I have a serious memory hoarding problem and I am all but convinced that unless a photo or video is taken I may not remember an occasion. This has led to me having 22, 000 photos ON MY PHONE. This is a manageable problem now because everything is digital and I have backups, dropboxes, clouds and even straight to photo book systems in place. But my high school days, my 20’s, and my college years were all pre cell phone cameras, and so I enlisted Legacybox to help me with these memories. Back then we actually used film cameras to capture our lives and would frame photos as gifts. THANK GOD I was an active memory hoarder even then and I do have a lot of photos of those very important 15 years.
The problem with having them in a box is that a.) only I can see them (my friends/family that don’t live in LA can’t), and b.) if something happened to that box I’d be devastated. Kim Kardashian ugly cry version. I even started taking photos of some of my favorite pictures with my iPhone so that they are digitized somewhere. But, the quality is bad, they are usually distorted and blurry, and it would take days to get through a stack and get them online somewhere for safekeeping.
Well, now there is a company that will do this digitizing for you, and do a much better job than you would do yourself. Legacybox, the sponsor of the post, is an awesome company that takes your negatives, VHS family videos, photos, slides – ANY form of old memorabilia, and digitizes them so you have them all on CD’s and a flashdrive.
Here is how it works – they send you a pretty box in the mail and you fill that box with photos/videos of your loved ones that you want digitized and send it back. Four to five weeks later you get all your original photos/tapes back PLUS the CD’s and flashdrive that they now are safely copied onto. It’s simply amazing.
The service takes a lot of man hours by some lovely people, so you can’t do EVERY SINGLE photo that you’ve ever taken or it will be really expensive. I had to sort through all my photos and just send through the top 250 that really meant something to me. It was a really good exercise on editing and figuring out why a good photo is a good photo.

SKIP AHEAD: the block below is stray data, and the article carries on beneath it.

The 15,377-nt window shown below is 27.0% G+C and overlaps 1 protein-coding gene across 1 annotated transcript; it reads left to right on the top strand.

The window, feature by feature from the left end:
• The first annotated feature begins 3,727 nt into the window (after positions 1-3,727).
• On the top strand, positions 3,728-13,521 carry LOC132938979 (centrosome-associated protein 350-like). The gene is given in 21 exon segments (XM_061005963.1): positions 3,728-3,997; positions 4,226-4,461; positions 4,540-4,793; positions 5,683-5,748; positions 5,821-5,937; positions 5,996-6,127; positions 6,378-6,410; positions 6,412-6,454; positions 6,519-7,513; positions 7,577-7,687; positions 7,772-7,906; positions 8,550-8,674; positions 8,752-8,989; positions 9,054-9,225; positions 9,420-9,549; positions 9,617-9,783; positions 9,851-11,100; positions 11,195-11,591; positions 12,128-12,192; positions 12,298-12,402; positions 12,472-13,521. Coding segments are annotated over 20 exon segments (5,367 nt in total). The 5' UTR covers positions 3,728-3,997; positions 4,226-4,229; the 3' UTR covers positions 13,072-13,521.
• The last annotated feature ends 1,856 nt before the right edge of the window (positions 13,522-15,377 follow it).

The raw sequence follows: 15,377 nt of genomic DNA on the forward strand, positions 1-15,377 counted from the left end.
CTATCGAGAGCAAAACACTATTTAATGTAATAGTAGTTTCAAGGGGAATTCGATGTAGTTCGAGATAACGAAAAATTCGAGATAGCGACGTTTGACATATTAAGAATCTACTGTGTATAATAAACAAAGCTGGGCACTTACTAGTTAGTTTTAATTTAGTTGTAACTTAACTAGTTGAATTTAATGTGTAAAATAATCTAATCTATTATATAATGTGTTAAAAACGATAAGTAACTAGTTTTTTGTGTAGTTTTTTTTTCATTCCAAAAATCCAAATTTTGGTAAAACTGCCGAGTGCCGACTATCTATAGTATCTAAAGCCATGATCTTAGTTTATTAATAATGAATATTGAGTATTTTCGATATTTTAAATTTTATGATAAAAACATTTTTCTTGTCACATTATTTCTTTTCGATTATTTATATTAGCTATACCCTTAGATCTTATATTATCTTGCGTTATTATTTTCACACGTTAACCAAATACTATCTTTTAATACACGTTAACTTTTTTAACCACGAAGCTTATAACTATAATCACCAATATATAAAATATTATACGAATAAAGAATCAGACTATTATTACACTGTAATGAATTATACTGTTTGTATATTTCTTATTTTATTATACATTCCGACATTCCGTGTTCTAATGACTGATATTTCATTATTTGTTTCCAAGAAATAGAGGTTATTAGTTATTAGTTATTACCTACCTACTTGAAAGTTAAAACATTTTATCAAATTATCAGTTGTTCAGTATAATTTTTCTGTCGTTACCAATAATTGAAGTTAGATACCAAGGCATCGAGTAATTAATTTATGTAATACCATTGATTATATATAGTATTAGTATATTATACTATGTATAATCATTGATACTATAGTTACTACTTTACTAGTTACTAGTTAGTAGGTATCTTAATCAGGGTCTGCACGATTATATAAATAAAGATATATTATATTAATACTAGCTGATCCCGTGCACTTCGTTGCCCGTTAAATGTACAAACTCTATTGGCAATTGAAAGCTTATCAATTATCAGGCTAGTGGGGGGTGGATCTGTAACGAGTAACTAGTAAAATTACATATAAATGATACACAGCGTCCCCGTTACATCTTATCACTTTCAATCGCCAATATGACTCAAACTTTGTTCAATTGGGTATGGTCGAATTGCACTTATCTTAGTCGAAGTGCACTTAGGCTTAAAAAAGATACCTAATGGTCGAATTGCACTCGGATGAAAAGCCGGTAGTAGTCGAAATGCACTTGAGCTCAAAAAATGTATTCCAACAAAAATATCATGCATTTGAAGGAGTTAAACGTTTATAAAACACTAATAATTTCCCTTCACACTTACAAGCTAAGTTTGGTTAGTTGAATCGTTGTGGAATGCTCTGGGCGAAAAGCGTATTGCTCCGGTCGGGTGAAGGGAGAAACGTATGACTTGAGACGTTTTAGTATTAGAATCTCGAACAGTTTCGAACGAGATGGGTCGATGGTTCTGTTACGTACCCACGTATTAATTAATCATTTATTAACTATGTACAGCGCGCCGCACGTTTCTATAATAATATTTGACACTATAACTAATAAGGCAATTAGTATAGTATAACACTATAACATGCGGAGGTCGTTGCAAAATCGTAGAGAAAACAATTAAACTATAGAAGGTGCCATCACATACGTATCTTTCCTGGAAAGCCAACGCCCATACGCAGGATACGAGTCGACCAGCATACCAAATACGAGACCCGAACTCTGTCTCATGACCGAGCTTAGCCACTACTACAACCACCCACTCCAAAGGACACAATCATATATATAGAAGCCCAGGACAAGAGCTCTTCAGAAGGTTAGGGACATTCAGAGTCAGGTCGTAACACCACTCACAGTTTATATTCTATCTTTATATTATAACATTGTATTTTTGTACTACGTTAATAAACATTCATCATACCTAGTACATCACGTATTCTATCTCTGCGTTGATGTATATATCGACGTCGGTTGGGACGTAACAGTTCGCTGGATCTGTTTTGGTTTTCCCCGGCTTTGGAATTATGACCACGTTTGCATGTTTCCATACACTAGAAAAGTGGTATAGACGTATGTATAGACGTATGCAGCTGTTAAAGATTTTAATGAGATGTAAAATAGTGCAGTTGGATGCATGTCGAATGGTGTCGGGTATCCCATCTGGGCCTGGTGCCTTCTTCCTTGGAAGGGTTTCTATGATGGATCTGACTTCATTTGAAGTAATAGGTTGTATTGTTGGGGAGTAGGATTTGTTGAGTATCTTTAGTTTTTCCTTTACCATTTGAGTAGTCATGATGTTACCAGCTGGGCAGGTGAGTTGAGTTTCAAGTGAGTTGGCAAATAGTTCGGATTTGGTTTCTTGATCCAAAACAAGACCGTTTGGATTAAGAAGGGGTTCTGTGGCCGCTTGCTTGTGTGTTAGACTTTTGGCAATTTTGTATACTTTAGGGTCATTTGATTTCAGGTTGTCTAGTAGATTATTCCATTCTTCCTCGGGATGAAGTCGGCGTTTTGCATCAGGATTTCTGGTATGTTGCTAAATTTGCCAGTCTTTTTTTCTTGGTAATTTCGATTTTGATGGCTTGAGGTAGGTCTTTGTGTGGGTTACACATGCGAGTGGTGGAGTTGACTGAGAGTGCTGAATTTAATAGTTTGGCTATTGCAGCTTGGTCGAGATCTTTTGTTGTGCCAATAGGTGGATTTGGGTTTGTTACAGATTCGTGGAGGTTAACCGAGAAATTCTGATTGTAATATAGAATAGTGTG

My own wedding wasn’t digitized because I got married in 2007, where literally a year later Facebook was launched (or maybe that year?), and then digitizing of the world quickly followed. That is why I have never blogged about my wedding (an experience you will soon get to witness, since our 10 year anniversary is approaching and it’s time to talk about what we did, why we did it, and what we would do differently now).
Also Robyn, one of my best friends since we were 10 probably hasn’t seen this picture in probably 15 years. It was when we went to New York in junior high together on a school field trip. It’s a printed out photo and one that I love because we were all dressed up to go to a Broadway play, and I had even sewn that dress. It has princess sleeves and is hot pink. Shocking.
So you put in all your photos and send them off in confidence. I’m generally a very un-paranoid person, so I wasn’t too worried about the process, but I’ve mentioned this to other people and they were a bit scared. Don’t be. It’s like being more scared to get on a plane than in a car. You have MUCH higher risk of your photos/memories being destroyed in your own house (fire, flood, toddler water gun fight) than in the mail with their insurance and tracking. Just because it’s out of your hands doesn’t mean that it’s not being taken care of. Often it’s actually the exact opposite and they understand the fear of your precious memories being lost or damaged. That’s why they’ve built safety into every step, with heavy duty crush-proof boxes, packing materials, FedEx round-trip shipping with tracking, barcoding, and much more to ensure your precious items get to them, and back to you in one piece. Plus, they have over a decade of experience digitizing treasures, and have done so for over 150, 000 families across the country, creating over 1 million photo filled DVD’s. Those are some hard facts I can stand behind.
There I was, right before sending them off. I did the family sized box which can accommodate up to 10 sets of 25 photos or 10 videos/tapes. That box would typically cost you $250 but they do have options for smaller boxes, or closet sized boxes for all of you photo hoarders out there. Turn around time for the boxes is between 4-5 weeks depending on the size of the box, and you can always track the progress of it online as soon as you ship it back to them.
Three weeks later this is just a small portion of what I got back:
That footage is from a family trip we took when I was 7. SIX WEEKS IN A MOTORHOME. So amazing. None of my family has seen the whole disk before and it’s family footage GOLD. So cute.
Now that I’ve got everything digitized I can put it on FB, and if I wanted to, on the blog easily. I found three more albums from college that I’m dying to do now, so I’m going to send them to Legacybox once more so that it’s all done. Everything pre-iPhone cameras will be in a safe spot for my more frequent trips down memory lanes.
I highly encourage doing this you guys. It feels really good to finally have it done, it was totally painless, and for anyone who doesn’t have an extra 25 hours to spare, it’s actually really affordable. So get out there and go digitize your favorite memories so that you can start to enjoy them again. Legacybox has been kind enough to give 40% off the first 25 people to order using the code EMILY at check out.
**Photos of me with Legacybox by Stephanie Todaro, and a big thanks to Legacybox for sponsoring this post. Thank you for support the brands that support us, which allow us to continue to bring original content to you every day.